A vacuum leak can cause many different problems with your car engine and even more if you do not fix it as soon as possible.
But how can you locate the vacuum leak, and are there any methods you can use without buying all fancy tools?
There are actually several methods you can use to find a vacuum leak. Some more reliable than others, so let’s begin!
How to find a Vacuum Leak
The cheapest and easiest way to find a vacuum leak at home without using any tools is by carefully spraying a flammable fluid around areas you suspect the leak can come from. This will cause the engine to suck this in and combust this fluid, and therefore the RPM will raise – and you will know around what area the leak is.
This method can be dangerous if you are not careful as you may cause your car to catch on fire! We do always recommend using proper tools for finding vacuum leaks! Do it at your own risk, and always do it outside. Keep a fire extinguisher very close. (Note: Never spray close to hot parts or ignition parts.)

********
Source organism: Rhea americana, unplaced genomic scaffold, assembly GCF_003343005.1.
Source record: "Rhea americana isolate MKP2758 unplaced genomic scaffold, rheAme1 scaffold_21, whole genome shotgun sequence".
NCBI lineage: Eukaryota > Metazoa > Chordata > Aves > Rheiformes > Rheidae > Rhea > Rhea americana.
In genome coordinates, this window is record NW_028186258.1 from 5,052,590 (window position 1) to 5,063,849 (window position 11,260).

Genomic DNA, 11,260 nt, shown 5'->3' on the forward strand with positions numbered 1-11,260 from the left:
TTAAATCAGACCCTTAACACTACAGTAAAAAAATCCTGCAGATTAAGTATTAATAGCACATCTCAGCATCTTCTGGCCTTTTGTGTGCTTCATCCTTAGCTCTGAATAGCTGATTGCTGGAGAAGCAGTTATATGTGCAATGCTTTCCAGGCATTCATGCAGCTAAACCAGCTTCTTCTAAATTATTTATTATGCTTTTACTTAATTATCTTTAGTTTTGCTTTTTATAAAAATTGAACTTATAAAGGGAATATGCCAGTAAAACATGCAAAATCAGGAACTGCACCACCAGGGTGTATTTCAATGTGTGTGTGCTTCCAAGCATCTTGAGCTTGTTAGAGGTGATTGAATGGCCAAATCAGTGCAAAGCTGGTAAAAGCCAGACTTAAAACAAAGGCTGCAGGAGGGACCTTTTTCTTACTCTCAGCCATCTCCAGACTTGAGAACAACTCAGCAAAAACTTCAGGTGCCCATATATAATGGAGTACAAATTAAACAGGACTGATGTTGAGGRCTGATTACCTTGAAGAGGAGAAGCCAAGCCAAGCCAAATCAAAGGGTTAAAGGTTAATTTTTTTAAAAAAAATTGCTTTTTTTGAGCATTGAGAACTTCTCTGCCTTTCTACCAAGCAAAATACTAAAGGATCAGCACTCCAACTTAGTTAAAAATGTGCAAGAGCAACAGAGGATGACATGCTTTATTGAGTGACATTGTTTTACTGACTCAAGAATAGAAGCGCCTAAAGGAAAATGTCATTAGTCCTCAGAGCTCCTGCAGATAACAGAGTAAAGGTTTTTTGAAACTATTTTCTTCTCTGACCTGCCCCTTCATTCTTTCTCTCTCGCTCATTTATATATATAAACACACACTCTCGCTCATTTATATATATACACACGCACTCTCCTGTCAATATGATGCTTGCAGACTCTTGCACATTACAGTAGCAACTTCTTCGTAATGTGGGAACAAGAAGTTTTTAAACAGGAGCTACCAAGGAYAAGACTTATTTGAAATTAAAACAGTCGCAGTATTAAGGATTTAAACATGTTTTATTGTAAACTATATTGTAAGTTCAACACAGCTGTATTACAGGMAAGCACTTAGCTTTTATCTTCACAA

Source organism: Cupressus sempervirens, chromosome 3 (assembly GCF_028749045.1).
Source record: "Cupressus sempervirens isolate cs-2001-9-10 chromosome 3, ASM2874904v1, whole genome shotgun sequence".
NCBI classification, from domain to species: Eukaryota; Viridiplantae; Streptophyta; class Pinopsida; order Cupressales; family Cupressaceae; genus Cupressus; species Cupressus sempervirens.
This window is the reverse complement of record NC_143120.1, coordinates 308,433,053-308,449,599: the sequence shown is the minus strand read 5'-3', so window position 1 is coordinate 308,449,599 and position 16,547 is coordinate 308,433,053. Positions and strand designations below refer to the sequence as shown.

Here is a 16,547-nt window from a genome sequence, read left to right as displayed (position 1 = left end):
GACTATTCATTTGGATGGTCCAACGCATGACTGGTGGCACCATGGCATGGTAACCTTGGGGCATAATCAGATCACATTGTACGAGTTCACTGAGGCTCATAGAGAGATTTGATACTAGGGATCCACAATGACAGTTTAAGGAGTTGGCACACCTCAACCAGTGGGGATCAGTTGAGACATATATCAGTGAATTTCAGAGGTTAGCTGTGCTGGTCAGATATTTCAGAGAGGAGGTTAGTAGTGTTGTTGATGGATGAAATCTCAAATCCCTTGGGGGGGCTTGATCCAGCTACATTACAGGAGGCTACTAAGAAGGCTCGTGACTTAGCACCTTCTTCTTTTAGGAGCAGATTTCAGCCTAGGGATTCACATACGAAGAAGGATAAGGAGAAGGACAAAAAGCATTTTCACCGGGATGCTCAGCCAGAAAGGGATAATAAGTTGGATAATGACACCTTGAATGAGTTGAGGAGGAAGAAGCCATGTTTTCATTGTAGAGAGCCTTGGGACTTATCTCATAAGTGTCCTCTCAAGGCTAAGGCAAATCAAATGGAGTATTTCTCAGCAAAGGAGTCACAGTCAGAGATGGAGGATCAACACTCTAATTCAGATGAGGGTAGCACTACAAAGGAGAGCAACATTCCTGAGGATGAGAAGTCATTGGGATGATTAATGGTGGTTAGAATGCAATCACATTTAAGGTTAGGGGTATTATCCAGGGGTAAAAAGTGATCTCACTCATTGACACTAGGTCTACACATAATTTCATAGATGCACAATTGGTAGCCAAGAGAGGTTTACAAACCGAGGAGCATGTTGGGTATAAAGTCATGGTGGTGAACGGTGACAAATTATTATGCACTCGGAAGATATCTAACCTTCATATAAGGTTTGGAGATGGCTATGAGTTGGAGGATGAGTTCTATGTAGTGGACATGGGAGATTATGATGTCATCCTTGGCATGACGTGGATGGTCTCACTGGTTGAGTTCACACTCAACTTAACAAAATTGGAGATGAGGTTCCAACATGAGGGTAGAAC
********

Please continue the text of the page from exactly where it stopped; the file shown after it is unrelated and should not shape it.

These steps should only be done by professionals!
Go further down in the article to find more safe methods.
Total Time: 5 minutes
1. Visually Inspect Vacuum Hoses
The first step you should take before you go further into this guide is to check all the vacuum hoses for cracks or completely broken hoses. Vacuum hoses are made of rubber material, which will become hard and start to crack after some years in the engine’s heat. Replace any faulty vacuum hoses you can find.
2. Start the Engine
If you couldn’t find any cracked or leaky vacuum hoses or other parts in the engine bay, it is now time to fire up the engine. Apply the parking brake, put the gearbox in Neutral or Park, and fire up the engine. Be careful not to touch any moving or hot parts during this guide!